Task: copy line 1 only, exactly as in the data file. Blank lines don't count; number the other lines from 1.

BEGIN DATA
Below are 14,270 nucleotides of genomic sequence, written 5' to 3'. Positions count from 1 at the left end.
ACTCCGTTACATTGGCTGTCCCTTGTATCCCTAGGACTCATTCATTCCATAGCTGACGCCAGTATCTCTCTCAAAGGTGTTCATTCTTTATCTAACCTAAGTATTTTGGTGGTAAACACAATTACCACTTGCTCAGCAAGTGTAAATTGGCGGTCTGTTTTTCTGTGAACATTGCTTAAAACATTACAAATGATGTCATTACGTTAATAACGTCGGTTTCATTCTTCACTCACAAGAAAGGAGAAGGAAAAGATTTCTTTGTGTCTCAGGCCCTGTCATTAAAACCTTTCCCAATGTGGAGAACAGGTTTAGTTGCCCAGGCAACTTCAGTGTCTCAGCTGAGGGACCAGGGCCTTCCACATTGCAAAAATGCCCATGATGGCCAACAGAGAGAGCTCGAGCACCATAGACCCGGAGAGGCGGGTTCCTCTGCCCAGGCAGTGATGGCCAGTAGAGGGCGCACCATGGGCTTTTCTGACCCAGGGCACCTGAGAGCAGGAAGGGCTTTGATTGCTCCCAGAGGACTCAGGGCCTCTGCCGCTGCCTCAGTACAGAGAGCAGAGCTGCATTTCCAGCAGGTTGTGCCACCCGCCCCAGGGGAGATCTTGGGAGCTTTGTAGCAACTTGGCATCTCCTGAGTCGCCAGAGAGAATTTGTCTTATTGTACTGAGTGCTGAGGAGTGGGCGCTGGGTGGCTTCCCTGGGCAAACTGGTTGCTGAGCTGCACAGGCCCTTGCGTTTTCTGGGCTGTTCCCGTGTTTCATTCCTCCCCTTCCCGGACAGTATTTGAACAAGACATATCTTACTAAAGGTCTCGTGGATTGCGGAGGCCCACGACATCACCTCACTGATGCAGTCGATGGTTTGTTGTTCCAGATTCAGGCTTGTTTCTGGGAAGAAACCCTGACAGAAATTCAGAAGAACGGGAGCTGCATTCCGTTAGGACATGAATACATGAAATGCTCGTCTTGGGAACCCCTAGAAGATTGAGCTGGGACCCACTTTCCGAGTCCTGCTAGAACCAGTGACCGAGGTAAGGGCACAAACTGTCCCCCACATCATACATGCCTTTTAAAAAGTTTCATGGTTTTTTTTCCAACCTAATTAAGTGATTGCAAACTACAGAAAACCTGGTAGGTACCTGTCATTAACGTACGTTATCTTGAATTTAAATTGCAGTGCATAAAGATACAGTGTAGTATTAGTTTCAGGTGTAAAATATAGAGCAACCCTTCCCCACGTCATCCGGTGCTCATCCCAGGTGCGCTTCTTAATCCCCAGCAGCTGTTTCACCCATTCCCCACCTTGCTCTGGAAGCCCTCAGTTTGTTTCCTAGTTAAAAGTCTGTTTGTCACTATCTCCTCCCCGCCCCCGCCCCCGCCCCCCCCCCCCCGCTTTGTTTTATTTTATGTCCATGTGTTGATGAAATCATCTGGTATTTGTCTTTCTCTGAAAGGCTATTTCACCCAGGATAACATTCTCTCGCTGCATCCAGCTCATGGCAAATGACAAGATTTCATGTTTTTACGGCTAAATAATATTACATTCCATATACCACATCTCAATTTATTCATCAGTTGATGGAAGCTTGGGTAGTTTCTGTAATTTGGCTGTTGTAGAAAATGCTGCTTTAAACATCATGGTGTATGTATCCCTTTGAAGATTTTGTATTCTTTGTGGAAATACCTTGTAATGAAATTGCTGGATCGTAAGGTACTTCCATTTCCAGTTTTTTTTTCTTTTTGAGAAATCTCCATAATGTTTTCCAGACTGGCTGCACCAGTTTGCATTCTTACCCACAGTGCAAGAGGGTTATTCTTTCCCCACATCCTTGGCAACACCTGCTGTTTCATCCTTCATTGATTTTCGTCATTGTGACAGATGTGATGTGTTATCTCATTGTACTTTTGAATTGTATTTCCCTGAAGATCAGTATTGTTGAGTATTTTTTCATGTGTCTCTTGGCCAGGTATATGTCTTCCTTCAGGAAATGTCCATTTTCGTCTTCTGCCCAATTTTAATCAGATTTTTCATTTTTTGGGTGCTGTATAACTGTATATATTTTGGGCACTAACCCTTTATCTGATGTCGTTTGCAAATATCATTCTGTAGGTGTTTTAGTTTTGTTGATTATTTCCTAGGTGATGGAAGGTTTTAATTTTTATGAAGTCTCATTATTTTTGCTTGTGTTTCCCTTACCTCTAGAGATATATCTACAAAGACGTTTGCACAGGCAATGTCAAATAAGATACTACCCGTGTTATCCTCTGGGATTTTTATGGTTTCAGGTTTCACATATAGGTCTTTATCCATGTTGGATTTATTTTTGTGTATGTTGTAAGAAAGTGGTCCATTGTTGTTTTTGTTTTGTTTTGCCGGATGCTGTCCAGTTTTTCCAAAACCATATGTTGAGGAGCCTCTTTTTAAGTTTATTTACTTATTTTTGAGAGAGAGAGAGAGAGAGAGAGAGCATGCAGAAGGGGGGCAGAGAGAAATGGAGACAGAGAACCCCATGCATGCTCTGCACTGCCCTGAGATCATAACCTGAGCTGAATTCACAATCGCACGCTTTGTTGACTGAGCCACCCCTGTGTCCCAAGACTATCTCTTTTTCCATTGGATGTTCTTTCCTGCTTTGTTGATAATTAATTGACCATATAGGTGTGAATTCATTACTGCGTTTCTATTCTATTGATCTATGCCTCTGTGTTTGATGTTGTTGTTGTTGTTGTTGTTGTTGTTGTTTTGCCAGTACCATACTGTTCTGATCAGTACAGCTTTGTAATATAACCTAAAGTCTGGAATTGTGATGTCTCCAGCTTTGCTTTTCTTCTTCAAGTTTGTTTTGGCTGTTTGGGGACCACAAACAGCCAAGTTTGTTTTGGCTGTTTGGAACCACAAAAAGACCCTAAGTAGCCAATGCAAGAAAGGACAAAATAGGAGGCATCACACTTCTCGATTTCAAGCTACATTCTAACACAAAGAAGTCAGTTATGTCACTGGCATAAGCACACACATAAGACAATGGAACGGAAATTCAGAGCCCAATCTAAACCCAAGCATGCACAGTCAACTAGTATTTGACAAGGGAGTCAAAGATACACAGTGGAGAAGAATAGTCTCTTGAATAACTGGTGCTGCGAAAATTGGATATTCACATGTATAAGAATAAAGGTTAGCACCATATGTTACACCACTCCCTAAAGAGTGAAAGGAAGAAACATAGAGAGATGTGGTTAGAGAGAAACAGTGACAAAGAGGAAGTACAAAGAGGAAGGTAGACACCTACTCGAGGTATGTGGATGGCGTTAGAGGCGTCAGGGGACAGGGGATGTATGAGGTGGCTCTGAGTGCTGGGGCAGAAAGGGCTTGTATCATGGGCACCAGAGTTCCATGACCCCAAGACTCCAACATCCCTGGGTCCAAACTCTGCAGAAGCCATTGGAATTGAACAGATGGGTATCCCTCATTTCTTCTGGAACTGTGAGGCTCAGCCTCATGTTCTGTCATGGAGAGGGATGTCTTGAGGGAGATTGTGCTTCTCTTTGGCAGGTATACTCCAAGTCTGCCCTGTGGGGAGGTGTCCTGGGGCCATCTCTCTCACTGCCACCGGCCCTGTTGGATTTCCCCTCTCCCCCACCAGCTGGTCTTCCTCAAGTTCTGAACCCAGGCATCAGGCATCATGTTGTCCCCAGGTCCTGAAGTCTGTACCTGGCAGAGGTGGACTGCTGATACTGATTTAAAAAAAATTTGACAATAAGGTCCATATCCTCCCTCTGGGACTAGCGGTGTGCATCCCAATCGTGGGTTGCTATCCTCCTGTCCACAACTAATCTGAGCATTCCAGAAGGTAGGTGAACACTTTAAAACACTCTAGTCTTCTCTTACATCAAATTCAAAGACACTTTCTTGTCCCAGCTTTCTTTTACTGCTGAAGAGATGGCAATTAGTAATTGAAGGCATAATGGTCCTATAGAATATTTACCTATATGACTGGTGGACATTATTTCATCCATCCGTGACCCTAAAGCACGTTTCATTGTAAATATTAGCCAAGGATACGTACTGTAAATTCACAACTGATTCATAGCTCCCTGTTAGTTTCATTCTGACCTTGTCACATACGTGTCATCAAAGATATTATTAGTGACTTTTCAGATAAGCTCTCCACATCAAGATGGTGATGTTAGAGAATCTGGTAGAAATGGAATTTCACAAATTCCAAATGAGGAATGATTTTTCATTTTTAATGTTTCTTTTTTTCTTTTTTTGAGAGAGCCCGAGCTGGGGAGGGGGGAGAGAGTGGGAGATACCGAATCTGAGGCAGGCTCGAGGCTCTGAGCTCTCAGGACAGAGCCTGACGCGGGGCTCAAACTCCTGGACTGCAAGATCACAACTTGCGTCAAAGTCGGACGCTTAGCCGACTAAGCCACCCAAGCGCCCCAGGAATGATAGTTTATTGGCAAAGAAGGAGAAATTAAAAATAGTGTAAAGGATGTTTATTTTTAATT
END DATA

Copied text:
Below are 14,270 nucleotides of genomic sequence, written 5' to 3'. Positions count from 1 at the left end.